answers from Williamsport on

At this age, saving for future and charity isn't going to appeal to him on his own, but it's a good sign he doesn't want to blow it all at once-which may be why he likes the cheap junk-at least he gets to buy SOMETHING.

I know a family who helps their kids budget their money like this: The kids give 1/4 to savings, 1/4 to taxes(not lying, they have the kids pout aside tax money for the "government" which they don't know they'll really get back one day), 1/4 to the church (not kidding either) and 1/4 they get to spend on themselves any way they want(even on webkinz).

They sit and divide it all up together every week, and the parents take away the savings and tax money and put in in real bank accounts, and they all take their church money and give it on Sunday themselves. Put it this way, these kids do A LOT of chores, it's never an option to skip them, and they never would, because they already realize that if they miss out on any money, they have nothing left after deductions. GOOD LESSON! He may need more than 1$ per week, but you could try a system like this! Good luck!



answers from York on

My boys (8 & 6)also earn allowance and receive (lots of!) money for holidays. I follow this general budget rule: 60% goes in savings, 10% goes to church (or charity) and the remaining 30% is their spending money. This way, they build a savings, understand the value of helping others, and still get to enjoy the fruits of their labor by buying something they want. If they want something that costs more than they have in their "spending account," we sit down and figure out when they will have earned enough money to buy it. I have not yet found a reason to dip into their savings. To me, that's like using a credit card, and I do NOT want to teach them about that just yet! I do monitor what they buy, but I also realize that they have worked for most of their money, so to spend it on what is important to them at the time (even if I think it is junk!) is okay.

I treat gift cards as just that: gifts. I allow them to spend the whole thing on something they want. Hope this helps!



answers from Lancaster on

First of all, please remember that what may seem like "dumb junk" to you is a treasure to your 7-yr. old! I don't know many children that age who aren't into Webkinz or Pokemon or some other fad! It is unreasonable to expect that the material values of an adult will be the same as those of a child. It's great that you allow him to spend his money on the things that are important to him. I would suggest upping his allowance a bit - maybe to $2 a week. Then, use the envelope system: Create 3 envelopes (or whateve number suits your and his needs), marking each one according to its' use. He then takes a portion of each weeks allowance and divides between the emvelopes in a manner that you both agree to. For instance, one envelope would be for "savings" (so that he can add to his $100 on a regular basis), one would be for "church" (if you go to church it would be a good idea to get him in the habit of making a small donation each week. If you don't go, just don't create that envelope), and one would be for "spending" (he is allowed to spend the money in this envelope on whatever items he wants, like Webkinz). You could add a fourth envelope for some big item that he is saving for, like a Nintendo DS or a bike. The money in that envelope does NOT go into his savings account. He needs to be clear that he may not remove the money from any of the envelopes for any other purpose that what it has been designated for, and he should not "borrow" from any envelope at this stage. You may agree that he divides his money equally between the envelopes, or you may come to an agreement on a percentage, but eiher way, he is taking the first steps toward learning the value of a dollar and learning how to save! It is excellent that you are taking these steps with him now - I wish I had done so sooner! Please trust me, the older your children get the harder it is to make them understand that money doesn't grow on trees, and if you have a system like this (or something else that works for you), that lesson will be ingrained at an early age! Good luck.. Oh, one last thing, in my house there's no going rate for the tooth fairy! She pays whatever she can afford when the tooth falls out, usually between $1 and $5 (my kids are older and don't get an allowance right now) as long as my kids haven't lost a bunch of teeth at once!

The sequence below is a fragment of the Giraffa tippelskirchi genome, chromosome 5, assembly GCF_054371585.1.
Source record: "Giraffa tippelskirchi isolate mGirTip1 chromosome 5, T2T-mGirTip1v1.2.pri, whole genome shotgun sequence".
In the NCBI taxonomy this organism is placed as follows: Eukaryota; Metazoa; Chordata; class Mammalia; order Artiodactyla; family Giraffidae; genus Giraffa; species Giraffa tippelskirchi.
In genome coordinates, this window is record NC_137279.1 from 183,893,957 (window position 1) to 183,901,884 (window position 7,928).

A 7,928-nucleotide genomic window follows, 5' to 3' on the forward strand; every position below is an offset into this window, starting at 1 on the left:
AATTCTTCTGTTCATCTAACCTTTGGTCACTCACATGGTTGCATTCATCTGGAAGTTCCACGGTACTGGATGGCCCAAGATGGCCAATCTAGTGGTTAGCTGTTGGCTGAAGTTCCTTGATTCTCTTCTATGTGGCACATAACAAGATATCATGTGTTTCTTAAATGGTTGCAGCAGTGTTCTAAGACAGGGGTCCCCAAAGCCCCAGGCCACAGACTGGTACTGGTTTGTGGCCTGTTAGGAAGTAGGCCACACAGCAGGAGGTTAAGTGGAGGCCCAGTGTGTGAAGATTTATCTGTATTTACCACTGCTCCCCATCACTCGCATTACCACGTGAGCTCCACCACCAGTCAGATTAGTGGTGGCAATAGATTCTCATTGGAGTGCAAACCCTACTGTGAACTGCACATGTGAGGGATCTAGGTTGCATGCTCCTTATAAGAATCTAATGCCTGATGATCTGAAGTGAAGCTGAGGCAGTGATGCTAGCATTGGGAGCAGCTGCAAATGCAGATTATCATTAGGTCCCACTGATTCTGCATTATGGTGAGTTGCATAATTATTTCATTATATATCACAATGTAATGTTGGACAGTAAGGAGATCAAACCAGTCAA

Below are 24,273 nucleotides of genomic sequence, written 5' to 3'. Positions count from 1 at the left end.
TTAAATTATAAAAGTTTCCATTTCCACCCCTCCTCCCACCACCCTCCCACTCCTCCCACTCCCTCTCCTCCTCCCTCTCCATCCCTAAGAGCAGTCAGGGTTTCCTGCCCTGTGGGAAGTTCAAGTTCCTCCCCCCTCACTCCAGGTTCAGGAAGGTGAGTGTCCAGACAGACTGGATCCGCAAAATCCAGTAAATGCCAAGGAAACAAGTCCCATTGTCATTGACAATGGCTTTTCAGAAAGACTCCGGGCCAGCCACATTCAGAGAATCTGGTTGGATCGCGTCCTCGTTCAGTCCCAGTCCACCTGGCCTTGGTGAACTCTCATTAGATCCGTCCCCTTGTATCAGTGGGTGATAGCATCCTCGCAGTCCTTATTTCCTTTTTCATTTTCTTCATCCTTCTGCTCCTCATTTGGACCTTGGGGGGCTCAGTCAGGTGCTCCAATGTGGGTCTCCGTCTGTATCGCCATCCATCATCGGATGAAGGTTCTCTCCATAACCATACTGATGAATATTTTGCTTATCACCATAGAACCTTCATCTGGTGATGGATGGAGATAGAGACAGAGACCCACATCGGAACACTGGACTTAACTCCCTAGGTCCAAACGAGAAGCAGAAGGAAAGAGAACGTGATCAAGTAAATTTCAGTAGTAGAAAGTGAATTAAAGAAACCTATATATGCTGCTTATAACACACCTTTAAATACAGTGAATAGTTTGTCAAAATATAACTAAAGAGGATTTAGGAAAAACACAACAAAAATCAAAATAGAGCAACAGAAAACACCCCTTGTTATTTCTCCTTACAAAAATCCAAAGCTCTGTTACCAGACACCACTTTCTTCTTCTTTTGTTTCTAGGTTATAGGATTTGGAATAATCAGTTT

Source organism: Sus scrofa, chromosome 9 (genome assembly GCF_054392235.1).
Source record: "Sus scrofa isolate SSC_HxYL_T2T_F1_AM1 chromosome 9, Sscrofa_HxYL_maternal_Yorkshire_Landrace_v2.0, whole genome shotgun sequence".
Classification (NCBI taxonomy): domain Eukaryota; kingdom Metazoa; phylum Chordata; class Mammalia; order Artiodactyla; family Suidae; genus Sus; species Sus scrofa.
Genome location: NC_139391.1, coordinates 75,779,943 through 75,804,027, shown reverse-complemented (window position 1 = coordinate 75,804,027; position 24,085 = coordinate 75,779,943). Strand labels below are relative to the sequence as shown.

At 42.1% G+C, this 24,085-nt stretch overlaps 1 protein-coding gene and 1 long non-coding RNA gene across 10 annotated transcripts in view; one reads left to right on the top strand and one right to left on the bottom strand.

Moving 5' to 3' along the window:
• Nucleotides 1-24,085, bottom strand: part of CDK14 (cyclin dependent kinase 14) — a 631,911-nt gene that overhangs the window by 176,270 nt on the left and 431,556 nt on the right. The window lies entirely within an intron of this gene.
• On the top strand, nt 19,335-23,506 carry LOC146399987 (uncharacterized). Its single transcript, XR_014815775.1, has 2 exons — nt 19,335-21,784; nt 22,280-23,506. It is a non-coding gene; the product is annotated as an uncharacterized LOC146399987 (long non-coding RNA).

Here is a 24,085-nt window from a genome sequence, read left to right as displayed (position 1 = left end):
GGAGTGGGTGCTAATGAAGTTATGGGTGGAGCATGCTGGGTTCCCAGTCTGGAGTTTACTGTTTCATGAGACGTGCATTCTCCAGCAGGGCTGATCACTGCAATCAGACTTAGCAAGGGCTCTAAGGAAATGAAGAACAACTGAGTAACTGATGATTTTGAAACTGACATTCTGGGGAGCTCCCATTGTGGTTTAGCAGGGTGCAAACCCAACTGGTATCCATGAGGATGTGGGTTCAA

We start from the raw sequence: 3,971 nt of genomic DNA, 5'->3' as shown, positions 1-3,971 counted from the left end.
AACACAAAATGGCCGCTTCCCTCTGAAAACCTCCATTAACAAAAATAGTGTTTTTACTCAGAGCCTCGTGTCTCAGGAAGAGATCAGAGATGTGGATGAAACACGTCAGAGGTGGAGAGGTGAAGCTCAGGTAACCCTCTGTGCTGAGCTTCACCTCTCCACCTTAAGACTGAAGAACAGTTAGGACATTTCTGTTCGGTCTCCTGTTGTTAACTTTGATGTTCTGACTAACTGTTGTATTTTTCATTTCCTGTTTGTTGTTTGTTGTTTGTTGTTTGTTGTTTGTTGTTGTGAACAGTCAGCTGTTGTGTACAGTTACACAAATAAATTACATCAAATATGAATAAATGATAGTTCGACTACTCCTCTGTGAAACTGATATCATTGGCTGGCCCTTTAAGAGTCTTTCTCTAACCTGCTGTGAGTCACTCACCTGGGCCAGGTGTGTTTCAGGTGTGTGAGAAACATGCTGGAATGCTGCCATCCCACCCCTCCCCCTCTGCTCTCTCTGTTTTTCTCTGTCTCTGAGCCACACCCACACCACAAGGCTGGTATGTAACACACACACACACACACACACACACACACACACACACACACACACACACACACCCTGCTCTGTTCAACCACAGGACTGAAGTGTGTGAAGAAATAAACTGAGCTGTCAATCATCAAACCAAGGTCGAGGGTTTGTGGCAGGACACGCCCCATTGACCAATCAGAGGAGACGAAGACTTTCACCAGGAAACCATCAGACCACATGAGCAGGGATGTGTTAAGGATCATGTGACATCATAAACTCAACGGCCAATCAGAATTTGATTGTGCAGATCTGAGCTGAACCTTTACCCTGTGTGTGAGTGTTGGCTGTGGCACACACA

answers from Philadelphia on

Hi Clare... We have the same problem with my boys 6,8 and 10. I don't think I can share any advice on that one, they too want to blow their money on wekinz.... As far as allowance, we gave our kids 1$ a week until about a year ago. And then we did increase the rate, but also increased the chores around the house. They now receive 1/2 their age, and only get a 'raise' every other year. We don't do coins. I do think it motivates them to do more around the house. But I wish I could help you on how to teach the value of money...